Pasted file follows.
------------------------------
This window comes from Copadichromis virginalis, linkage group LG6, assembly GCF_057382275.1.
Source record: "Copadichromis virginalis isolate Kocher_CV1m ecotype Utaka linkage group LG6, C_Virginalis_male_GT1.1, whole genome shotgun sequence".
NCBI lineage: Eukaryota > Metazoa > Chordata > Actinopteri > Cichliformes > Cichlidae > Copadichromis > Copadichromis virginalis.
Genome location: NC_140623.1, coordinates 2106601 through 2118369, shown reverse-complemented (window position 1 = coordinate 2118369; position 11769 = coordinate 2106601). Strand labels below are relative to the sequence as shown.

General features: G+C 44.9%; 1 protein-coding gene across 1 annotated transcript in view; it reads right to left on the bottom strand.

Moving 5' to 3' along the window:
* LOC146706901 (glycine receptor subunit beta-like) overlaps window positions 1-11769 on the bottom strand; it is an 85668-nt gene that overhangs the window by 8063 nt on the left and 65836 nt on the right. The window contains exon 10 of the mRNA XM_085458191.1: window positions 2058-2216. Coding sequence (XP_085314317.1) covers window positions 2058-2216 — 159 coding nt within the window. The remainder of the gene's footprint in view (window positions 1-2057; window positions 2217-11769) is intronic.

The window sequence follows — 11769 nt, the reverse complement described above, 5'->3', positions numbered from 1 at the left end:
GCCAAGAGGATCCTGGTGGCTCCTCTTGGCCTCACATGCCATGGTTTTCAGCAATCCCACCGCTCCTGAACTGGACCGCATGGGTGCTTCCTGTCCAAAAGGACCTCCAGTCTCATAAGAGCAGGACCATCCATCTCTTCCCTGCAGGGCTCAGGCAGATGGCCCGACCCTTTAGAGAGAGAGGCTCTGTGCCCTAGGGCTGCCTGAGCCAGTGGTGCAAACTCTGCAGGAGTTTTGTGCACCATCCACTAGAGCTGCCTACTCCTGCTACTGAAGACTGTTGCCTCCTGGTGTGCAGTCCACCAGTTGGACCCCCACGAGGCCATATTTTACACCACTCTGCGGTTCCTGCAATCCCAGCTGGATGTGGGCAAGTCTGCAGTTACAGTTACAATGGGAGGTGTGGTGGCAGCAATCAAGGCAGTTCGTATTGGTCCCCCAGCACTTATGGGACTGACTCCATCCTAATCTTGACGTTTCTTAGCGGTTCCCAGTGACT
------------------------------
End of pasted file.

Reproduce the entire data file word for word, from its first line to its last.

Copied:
This window comes from Copadichromis virginalis, linkage group LG6, assembly GCF_057382275.1.
Source record: "Copadichromis virginalis isolate Kocher_CV1m ecotype Utaka linkage group LG6, C_Virginalis_male_GT1.1, whole genome shotgun sequence".
NCBI lineage: Eukaryota > Metazoa > Chordata > Actinopteri > Cichliformes > Cichlidae > Copadichromis > Copadichromis virginalis.
Genome location: NC_140623.1, coordinates 2106601 through 2118369, shown reverse-complemented (window position 1 = coordinate 2118369; position 11769 = coordinate 2106601). Strand labels below are relative to the sequence as shown.

General features: G+C 44.9%; 1 protein-coding gene across 1 annotated transcript in view; it reads right to left on the bottom strand.

Moving 5' to 3' along the window:
* LOC146706901 (glycine receptor subunit beta-like) overlaps window positions 1-11769 on the bottom strand; it is an 85668-nt gene that overhangs the window by 8063 nt on the left and 65836 nt on the right. The window contains exon 10 of the mRNA XM_085458191.1: window positions 2058-2216. Coding sequence (XP_085314317.1) covers window positions 2058-2216 — 159 coding nt within the window. The remainder of the gene's footprint in view (window positions 1-2057; window positions 2217-11769) is intronic.

The window sequence follows — 11769 nt, the reverse complement described above, 5'->3', positions numbered from 1 at the left end:
GCCAAGAGGATCCTGGTGGCTCCTCTTGGCCTCACATGCCATGGTTTTCAGCAATCCCACCGCTCCTGAACTGGACCGCATGGGTGCTTCCTGTCCAAAAGGACCTCCAGTCTCATAAGAGCAGGACCATCCATCTCTTCCCTGCAGGGCTCAGGCAGATGGCCCGACCCTTTAGAGAGAGAGGCTCTGTGCCCTAGGGCTGCCTGAGCCAGTGGTGCAAACTCTGCAGGAGTTTTGTGCACCATCCACTAGAGCTGCCTACTCCTGCTACTGAAGACTGTTGCCTCCTGGTGTGCAGTCCACCAGTTGGACCCCCACGAGGCCATATTTTACACCACTCTGCGGTTCCTGCAATCCCAGCTGGATGTGGGCAAGTCTGCAGTTACAGTTACAATGGGAGGTGTGGTGGCAGCAATCAAGGCAGTTCGTATTGGTCCCCCAGCACTTATGGGACTGACTCCATCCTAATCTTGACGTTTCTTAGCGGTTCCCAGTGACT